Once you bring these patterns from your unconscious mind to your conscious one, you can start to notice when your decisions and actions are being influenced by the ideas you hold about people. This makes you a fairer, more open-minded leader. 

When we think about bias, we often think about things like race, gender, sexuality, age, etc. And many of us do carry ideas about these things we need to be aware of. 

But bias can come in other forms too. For example, if you are a direct person, you might unconsciously believe that everyone will speak openly when they disagree about something. As a result, you might overlook times when people who communicate less directly are trying to tell you they want a different approach. 


6. Consider Coaching

Gathering feedback from our peers and direct reports can be an excellent way of understanding where our idea of ourselves may not match other people’s experience of us.  

Another way to invite a third-party view of ourselves is to take part in professional development or leadership coaching. Whether one-on-one or in a group, coaching sessions can often help us learn more about ourselves and give us ideas for where we can improve our emotional intelligence further. 


Consider Others 

We’ve looked at ways to improve the areas of emotional intelligence that relate to your personal experience. Now, we’re going to consider how you can improve the other side of emotional intelligence – your understanding of other people’s emotions and how you build relationships with them.


1. Develop Your Empathy

Empathy is the ability to put yourself in someone else’s shoes and it plays a vital role in the workplace. According to research by Ernst & Young, 89% of employees agree that empathy results in better leadership. 

The same survey discovered that over half of Americans have left a job because their boss wasn’t empathetic to their struggles.  

Understanding someone else’s experience and point of view is essential to building your emotional intelligence. When you make this a priority, you train your brain to consider how other people might think and feel about a situation – making you more socially aware and better at fostering connections.


2. Listen Actively

One of the ways we deepen our understanding of our team members is simply by listening to them in a way that encourages them to open up. 

This is called active listening and it is likely a concept you are already familiar with.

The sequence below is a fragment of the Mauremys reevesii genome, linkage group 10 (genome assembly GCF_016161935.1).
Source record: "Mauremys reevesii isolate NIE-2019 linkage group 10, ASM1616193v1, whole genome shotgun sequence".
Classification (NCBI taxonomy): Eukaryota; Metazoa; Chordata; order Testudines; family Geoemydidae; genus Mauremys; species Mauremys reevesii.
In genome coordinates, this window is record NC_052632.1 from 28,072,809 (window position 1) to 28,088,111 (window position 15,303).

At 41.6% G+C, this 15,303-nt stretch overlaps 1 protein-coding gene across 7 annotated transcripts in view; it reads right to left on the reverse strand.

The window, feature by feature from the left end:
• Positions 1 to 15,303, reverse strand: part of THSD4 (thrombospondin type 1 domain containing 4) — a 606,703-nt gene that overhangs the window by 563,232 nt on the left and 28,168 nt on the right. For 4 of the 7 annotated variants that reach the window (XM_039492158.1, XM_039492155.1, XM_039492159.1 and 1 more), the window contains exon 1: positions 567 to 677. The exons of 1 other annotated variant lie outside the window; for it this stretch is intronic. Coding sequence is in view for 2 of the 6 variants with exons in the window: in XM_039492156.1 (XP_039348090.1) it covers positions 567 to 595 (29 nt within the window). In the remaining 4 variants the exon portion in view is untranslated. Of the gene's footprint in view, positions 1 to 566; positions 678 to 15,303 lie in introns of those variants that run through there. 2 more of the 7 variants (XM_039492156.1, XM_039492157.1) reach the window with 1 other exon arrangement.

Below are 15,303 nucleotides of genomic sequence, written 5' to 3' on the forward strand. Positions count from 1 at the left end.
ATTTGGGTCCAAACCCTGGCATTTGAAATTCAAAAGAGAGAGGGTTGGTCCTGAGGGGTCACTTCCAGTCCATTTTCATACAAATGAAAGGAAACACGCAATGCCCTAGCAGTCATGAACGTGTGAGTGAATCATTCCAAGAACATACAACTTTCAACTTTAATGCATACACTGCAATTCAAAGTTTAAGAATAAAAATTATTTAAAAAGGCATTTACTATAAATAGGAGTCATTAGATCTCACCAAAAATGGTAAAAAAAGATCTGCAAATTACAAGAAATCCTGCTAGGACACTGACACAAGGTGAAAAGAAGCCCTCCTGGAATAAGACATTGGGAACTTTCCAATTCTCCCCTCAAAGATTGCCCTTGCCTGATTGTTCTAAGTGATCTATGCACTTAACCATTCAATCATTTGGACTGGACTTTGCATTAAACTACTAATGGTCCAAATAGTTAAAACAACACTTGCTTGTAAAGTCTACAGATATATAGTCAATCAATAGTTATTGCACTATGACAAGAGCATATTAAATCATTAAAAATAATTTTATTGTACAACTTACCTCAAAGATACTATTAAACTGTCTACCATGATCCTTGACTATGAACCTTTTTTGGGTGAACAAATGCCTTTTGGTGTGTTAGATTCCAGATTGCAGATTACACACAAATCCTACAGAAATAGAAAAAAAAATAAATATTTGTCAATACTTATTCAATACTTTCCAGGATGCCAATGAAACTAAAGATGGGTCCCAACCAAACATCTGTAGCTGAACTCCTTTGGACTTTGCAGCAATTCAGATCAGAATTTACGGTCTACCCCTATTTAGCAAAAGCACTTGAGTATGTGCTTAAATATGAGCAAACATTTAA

Active listening is when we work to understand the complete message that someone is trying to share with us – not just the words they say. It means paying close attention when people talk, asking questions that invite them to elaborate, and reflecting the message back to them to check our understanding is correct. 

When we listen actively, it tells the person who is speaking with us that they are valued and heard, which is great for building stronger relationships with your team members. But it also means that we’re more likely to gather all the details we need to understand other people’s perspectives and make informed decisions for our teams.


3. Prioritize Collaboration

One of the reasons that emotionally intelligent leaders tend to lead successful teams is that their example inspires others to develop their own empathy and self-awareness. As a result, everyone on the team improves their emotional intelligence. 

To create a workplace culture where emotional intelligence thrives, make sure you focus on collaboration over competition.  

Not only does this create stronger relationships between your team members, but it is also great for your bottom line. Teams that support one another and work together effectively are more successful.  

Indeed, one study found companies that prioritize collaboration are five times more likely to be high performing than those that don’t. 

Reward your team for working well together and supporting one another. Recognize how each person inputs into the overall levels of achievement and invite everyone to share ideas and creative solutions.


4. Communicate Authentically

As leaders, we sometimes think that we need to present ourselves as effortlessly competent and can’t show our teams that we’re unsure or struggling. 

In fact, being willing to admit mistakes, be vulnerable, and communicate authentically are all signs of an emotionally intelligent leader. 

Obviously, some rules of workplace propriety still apply. But within those boundaries, seek to communicate honestly and openly with your team. 

The example you set will help to create a workplace culture where employees feel comfortable and confident sharing their own struggles, admitting their mistakes, and asking for help when needed.  


Emotional intelligence is a vital skill for leaders and managers who want to lead high-performing and effective teams. It requires us to develop our understanding of both ourselves and other people, so we can build stronger relationships, support our employees, and manage our own emotional responses. 

Like any skill, emotional intelligence can be improved through practice. By cultivating self-awareness and empathy, communicating authentically, and inviting feedback from others, we can all develop this essential leadership trait.